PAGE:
During a rare weekend visit to possibly Amsterdam’s only mall, I passed by the Mango store. Right at the front of endless racks of clothes, stood a single mannequin wearing an asymmetrical off-white shirt and off-white pants. The tag that hung from the shirt read ‘Committed’.
Aha! I was finally face to face with Mango’s answer to Join Life by Zara, the Eco edition by ASOS and Conscious by H&M. Made from organic cotton, the Committed capsule promised environmental sustainability in the pieces produced. Naturally curious to see the rest of the collection, I was met with disappointment when I saw just these two pieces of clothing. The store manager obliged with a reasonable explanation. “Customers have been asking for sustainable clothing in our store but we first wanted to see the response of people to this collection before we have more designs.”
If you’ve visited the Zara stores and asked for their Join Life collection, be prepared to find either few pieces or nothing from the collection. Clearly there is a growing demand for sustainability from consumers who want to know more about the conditions in which their clothes were made or buy clothing made from environmentally friendly materials. These same consumers want to buy less, buy well and make their clothes last. According to a Euromonitor International Survey, more than 14% of U.S. consumers looked for apparel and accessories made from natural materials in 2016, up from 12.9% in 2015. And millennials, more than any other age group, looked for apparel and accessories that were "sustainably produced.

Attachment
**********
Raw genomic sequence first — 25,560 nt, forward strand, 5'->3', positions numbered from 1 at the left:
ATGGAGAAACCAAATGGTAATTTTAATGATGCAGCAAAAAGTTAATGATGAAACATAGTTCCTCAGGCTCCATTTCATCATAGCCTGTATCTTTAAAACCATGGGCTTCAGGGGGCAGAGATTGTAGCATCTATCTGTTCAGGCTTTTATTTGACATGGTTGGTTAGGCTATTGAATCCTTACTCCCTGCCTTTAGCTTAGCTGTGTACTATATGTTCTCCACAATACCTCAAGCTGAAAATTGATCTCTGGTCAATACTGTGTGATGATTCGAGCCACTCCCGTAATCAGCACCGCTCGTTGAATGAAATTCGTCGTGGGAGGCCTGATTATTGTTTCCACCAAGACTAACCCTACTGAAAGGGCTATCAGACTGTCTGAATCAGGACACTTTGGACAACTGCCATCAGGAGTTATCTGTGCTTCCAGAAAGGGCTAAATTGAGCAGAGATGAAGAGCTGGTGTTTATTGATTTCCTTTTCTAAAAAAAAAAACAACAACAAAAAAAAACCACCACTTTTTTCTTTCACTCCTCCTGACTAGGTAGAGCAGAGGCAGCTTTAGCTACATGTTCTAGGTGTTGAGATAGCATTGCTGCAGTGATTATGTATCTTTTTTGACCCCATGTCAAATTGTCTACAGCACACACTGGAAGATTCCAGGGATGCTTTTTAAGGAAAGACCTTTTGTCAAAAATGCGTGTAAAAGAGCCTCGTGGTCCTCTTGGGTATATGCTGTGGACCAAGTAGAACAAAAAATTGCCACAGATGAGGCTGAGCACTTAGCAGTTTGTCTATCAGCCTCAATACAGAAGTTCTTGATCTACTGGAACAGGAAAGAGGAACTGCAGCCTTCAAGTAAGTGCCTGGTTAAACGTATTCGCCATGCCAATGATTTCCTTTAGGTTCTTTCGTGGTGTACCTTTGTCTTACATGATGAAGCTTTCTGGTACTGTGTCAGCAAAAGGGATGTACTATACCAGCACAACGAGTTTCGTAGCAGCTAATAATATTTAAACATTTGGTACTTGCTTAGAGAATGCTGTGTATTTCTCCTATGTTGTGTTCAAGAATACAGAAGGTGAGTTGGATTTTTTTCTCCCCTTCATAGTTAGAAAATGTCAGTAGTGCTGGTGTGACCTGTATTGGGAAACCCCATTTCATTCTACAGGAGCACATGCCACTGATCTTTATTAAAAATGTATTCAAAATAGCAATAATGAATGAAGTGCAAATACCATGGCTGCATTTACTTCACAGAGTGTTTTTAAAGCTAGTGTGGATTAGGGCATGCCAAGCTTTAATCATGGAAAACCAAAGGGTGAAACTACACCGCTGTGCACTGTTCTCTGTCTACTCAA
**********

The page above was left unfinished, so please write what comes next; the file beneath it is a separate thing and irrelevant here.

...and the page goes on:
But here’s the big question: are sustainable collections merely a tick in the box for the fast fashion brands or can it become the core of their business philosophy? The Join Life collection makes up just 1.5% of Zara’s assortment and the Conscious Collection makes up 3.5% of H&M’s assortment. In time to come, will these become the norm, making up a bigger part of fashion collections world-wide (currently a whopping 150 billion new pieces of clothing are produced globally each year)? Or will they continue to be a tiny percentage of the total?
Or is it just possible that we as consumers will have to drive this shift? If in addition to buying less and making it last, can we champion a bigger change by expecting that brands ‘produce less but produce well’? By demanding a change in the system, we ourselves could contribute to a green revolution.
Text: Kanak Hirani Nautiyal